As the Anglican Communion continues to deal with divisions and tension within the global body, the Archbishop of Canterbury reminded leaders on Tuesday that there are no quick solutions for the wounds.
"It is the work of the Spirit that heals the Body of Christ, not the plans or the statements of any group, or any person, or any instrument of communion," Dr. Rowan Williams said in a video address to the Fourth Global South to South Encounter.
Dozens of conservative Anglican leaders opened a five-day conference Monday in Singapore. Participants intend to build on the vision of the "One Holy, Catholic and Apostolic Church of Jesus Christ" as they confront the brokenness of the 77 million-member body.
They are there to discuss the Anglican Covenant – a document aimed at preventing a split in the Anglican Communion.
"Initially, it was felt that a comprehensive Anglican covenant would help heal the wounds and restore confidence in our relationships within the Anglican family, as it would provide for accountability," said retired Archbishop of Nigeria the Most Rev. Peter Akinola in his opening address Monday.
"But as things stand today in the Communion, this Encounter gathered here in Singapore needs to assure itself if the proposed covenant offers any such hope."
"More importantly," he added, "has the real problem that tore the fabric of the Communion been addressed? Can the Covenant address the problem?"
Akinola, chairman of the Global South Primates Steering Committee, contended that signing the Anglican Covenant would not stop The Episcopal Church "from pursuing its own agenda."
He also lamented the hesitancy to exercise discipline against The Episcopal Church.
"We are God's Covenant to the world, yes, but we are divided," he said. "We lack discipline. We lack the courage to call 'a spade a spade.' Our obedience to God is selective."
"I am troubled, I am sad in fact I am confused."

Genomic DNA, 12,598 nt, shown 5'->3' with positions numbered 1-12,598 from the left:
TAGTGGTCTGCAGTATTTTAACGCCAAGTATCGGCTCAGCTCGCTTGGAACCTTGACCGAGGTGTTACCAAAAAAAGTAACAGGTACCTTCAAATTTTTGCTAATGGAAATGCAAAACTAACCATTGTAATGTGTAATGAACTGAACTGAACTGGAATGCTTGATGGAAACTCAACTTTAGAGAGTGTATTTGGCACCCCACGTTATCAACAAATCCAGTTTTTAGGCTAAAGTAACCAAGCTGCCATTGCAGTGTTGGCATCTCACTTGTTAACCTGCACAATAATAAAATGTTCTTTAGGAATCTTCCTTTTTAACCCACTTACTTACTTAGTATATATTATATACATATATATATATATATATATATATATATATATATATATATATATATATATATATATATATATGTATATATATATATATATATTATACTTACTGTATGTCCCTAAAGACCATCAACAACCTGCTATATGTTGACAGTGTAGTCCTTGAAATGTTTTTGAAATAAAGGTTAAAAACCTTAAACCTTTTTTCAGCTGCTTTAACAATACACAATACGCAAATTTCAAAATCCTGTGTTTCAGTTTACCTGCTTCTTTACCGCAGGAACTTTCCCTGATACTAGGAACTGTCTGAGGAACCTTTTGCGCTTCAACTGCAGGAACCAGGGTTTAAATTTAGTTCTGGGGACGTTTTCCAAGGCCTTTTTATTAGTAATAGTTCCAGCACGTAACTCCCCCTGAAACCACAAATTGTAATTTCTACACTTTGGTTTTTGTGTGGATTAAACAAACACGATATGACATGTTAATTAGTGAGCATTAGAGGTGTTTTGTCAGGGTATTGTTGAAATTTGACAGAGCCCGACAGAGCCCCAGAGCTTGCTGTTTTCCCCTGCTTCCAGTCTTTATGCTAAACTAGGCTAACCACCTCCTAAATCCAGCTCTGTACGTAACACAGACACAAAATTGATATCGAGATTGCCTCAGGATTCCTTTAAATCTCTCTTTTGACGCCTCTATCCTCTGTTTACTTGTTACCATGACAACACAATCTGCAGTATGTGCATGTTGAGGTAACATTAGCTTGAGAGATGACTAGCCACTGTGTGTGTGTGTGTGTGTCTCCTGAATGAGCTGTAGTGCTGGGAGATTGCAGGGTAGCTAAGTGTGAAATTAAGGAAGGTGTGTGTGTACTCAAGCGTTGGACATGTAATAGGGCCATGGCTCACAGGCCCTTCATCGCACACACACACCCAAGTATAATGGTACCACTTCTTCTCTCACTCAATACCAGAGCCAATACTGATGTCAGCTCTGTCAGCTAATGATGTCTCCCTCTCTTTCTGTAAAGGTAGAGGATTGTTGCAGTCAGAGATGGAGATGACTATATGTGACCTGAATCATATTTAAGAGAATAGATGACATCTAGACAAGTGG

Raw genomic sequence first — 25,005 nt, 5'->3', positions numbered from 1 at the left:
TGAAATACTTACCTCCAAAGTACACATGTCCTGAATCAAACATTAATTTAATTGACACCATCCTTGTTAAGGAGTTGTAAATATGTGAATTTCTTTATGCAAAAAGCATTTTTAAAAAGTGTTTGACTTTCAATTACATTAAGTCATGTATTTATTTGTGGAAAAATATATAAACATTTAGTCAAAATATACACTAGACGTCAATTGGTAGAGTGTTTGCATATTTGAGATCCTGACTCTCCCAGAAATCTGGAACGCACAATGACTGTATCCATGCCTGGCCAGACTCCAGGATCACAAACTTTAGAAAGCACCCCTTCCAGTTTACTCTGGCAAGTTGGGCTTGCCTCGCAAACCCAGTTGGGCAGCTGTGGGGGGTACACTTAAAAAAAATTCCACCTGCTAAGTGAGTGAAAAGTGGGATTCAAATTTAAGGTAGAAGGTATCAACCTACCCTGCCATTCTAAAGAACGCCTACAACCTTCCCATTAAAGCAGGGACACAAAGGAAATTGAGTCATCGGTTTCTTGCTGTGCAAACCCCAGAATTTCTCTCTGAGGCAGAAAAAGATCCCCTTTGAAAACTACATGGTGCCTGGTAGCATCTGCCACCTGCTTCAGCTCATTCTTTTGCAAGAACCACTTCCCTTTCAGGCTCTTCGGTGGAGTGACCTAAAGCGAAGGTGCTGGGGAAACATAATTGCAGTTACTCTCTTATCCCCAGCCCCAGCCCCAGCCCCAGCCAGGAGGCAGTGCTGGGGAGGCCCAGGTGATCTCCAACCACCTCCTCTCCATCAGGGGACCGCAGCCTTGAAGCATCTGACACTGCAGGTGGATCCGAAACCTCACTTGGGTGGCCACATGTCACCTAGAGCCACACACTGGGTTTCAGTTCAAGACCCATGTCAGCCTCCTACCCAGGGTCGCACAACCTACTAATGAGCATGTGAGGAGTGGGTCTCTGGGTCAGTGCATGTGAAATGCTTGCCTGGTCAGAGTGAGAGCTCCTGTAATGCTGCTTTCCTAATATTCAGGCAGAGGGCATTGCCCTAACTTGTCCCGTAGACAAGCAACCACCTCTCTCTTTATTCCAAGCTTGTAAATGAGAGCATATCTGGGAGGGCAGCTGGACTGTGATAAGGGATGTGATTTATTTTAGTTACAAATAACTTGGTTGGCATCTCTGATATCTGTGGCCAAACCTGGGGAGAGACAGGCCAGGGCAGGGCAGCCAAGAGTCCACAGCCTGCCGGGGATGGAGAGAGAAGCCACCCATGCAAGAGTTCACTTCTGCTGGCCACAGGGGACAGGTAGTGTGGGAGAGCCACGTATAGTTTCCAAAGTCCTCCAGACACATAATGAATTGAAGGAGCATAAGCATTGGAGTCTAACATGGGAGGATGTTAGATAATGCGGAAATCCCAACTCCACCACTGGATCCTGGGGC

Nevertheless, his desire is for "a genuine healing" of the church, he said.
And Anglican churches cannot continue focusing on the internal crisis and neglect their mission of making Christ known, Akinola added.
Global South leaders are seeking to find a way forward during their meeting this week.
The Episcopal Church – the U.S. arm of Anglicanism – caused uproar in 2003 when it consecrated its first openly gay bishop. Last summer, Episcopal leaders further passed resolutions opening the ordination process to all baptized members, which would include practicing homosexuals, and calling for the development of theological and liturgical resources for the blessing of same gender relationships.
Despite calls by Anglican leaders worldwide to practice gracious restraint in regards to the ordination of partnered gays, The Episcopal Church most recently approved the ordination of an openly lesbian bishop in Los Angeles.
Williams, the spiritual leader of the Anglican Communion, acknowledged in his brief message that recent decisions by The Episcopal Church in the U.S. have made the brokenness and tension that are present even more acute.
"All of us share the concern that in this decision and action The Episcopal Church has deepened the divide between itself and the rest of the Anglican family," said Williams, who is currently discussing what consequences should follow the controversial decision.
But amid the crises, Williams urged Global South Anglicans to "allow the Holy Spirit to lift your eyes to that broader horizon of God's purpose for us as Anglicans, for us as Christians, and indeed for us as human beings.
"[W]e must all share in a sense of repentance and willingness to be renewed by the Spirit."